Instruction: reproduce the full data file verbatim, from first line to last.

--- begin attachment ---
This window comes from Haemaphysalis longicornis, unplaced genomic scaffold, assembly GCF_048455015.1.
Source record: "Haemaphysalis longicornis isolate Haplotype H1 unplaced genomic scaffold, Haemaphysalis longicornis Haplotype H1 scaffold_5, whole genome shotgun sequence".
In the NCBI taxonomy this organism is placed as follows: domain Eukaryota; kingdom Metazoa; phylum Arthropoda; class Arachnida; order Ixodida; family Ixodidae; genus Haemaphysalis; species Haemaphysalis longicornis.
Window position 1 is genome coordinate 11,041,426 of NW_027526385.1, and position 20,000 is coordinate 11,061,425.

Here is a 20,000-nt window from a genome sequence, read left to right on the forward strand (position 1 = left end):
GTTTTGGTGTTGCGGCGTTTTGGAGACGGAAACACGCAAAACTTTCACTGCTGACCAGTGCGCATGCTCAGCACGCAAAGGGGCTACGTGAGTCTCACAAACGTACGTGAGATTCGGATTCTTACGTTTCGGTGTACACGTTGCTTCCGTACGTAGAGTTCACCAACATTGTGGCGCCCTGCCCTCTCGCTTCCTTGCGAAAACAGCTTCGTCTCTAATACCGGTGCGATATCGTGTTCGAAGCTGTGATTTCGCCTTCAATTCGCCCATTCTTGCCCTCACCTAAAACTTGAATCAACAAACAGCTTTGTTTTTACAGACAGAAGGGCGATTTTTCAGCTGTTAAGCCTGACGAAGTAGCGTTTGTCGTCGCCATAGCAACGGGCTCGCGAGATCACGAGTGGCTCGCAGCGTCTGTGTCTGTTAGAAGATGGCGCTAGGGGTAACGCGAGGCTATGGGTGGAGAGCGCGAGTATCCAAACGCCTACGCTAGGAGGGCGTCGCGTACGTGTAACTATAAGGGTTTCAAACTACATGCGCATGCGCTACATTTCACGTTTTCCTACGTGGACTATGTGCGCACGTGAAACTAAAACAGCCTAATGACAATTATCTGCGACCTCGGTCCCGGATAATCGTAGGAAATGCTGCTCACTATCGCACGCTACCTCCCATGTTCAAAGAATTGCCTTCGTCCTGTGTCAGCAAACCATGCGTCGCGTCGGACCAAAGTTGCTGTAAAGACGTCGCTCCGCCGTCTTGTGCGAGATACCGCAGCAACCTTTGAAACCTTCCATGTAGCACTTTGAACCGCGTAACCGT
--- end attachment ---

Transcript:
This window comes from Haemaphysalis longicornis, unplaced genomic scaffold, assembly GCF_048455015.1.
Source record: "Haemaphysalis longicornis isolate Haplotype H1 unplaced genomic scaffold, Haemaphysalis longicornis Haplotype H1 scaffold_5, whole genome shotgun sequence".
In the NCBI taxonomy this organism is placed as follows: domain Eukaryota; kingdom Metazoa; phylum Arthropoda; class Arachnida; order Ixodida; family Ixodidae; genus Haemaphysalis; species Haemaphysalis longicornis.
Window position 1 is genome coordinate 11,041,426 of NW_027526385.1, and position 20,000 is coordinate 11,061,425.

Here is a 20,000-nt window from a genome sequence, read left to right on the forward strand (position 1 = left end):
GTTTTGGTGTTGCGGCGTTTTGGAGACGGAAACACGCAAAACTTTCACTGCTGACCAGTGCGCATGCTCAGCACGCAAAGGGGCTACGTGAGTCTCACAAACGTACGTGAGATTCGGATTCTTACGTTTCGGTGTACACGTTGCTTCCGTACGTAGAGTTCACCAACATTGTGGCGCCCTGCCCTCTCGCTTCCTTGCGAAAACAGCTTCGTCTCTAATACCGGTGCGATATCGTGTTCGAAGCTGTGATTTCGCCTTCAATTCGCCCATTCTTGCCCTCACCTAAAACTTGAATCAACAAACAGCTTTGTTTTTACAGACAGAAGGGCGATTTTTCAGCTGTTAAGCCTGACGAAGTAGCGTTTGTCGTCGCCATAGCAACGGGCTCGCGAGATCACGAGTGGCTCGCAGCGTCTGTGTCTGTTAGAAGATGGCGCTAGGGGTAACGCGAGGCTATGGGTGGAGAGCGCGAGTATCCAAACGCCTACGCTAGGAGGGCGTCGCGTACGTGTAACTATAAGGGTTTCAAACTACATGCGCATGCGCTACATTTCACGTTTTCCTACGTGGACTATGTGCGCACGTGAAACTAAAACAGCCTAATGACAATTATCTGCGACCTCGGTCCCGGATAATCGTAGGAAATGCTGCTCACTATCGCACGCTACCTCCCATGTTCAAAGAATTGCCTTCGTCCTGTGTCAGCAAACCATGCGTCGCGTCGGACCAAAGTTGCTGTAAAGACGTCGCTCCGCCGTCTTGTGCGAGATACCGCAGCAACCTTTGAAACCTTCCATGTAGCACTTTGAACCGCGTAACCGT